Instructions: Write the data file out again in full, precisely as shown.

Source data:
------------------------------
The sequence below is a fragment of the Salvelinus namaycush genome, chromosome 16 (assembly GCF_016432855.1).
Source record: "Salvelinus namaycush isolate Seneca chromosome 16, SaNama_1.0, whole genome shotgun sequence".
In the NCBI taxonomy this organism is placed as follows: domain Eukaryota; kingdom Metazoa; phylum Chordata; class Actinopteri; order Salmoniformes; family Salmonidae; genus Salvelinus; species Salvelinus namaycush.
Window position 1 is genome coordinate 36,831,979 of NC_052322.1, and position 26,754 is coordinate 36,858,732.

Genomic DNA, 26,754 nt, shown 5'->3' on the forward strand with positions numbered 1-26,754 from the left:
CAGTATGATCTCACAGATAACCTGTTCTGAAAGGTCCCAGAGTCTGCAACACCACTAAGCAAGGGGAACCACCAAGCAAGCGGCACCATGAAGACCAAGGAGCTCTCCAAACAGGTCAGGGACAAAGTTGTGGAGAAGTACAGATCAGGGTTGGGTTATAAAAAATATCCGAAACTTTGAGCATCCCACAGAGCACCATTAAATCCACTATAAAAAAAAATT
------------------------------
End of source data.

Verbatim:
The sequence below is a fragment of the Salvelinus namaycush genome, chromosome 16 (assembly GCF_016432855.1).
Source record: "Salvelinus namaycush isolate Seneca chromosome 16, SaNama_1.0, whole genome shotgun sequence".
In the NCBI taxonomy this organism is placed as follows: domain Eukaryota; kingdom Metazoa; phylum Chordata; class Actinopteri; order Salmoniformes; family Salmonidae; genus Salvelinus; species Salvelinus namaycush.
Window position 1 is genome coordinate 36,831,979 of NC_052322.1, and position 26,754 is coordinate 36,858,732.

Genomic DNA, 26,754 nt, shown 5'->3' on the forward strand with positions numbered 1-26,754 from the left:
CAGTATGATCTCACAGATAACCTGTTCTGAAAGGTCCCAGAGTCTGCAACACCACTAAGCAAGGGGAACCACCAAGCAAGCGGCACCATGAAGACCAAGGAGCTCTCCAAACAGGTCAGGGACAAAGTTGTGGAGAAGTACAGATCAGGGTTGGGTTATAAAAAATATCCGAAACTTTGAGCATCCCACAGAGCACCATTAAATCCACTATAAAAAAAAATT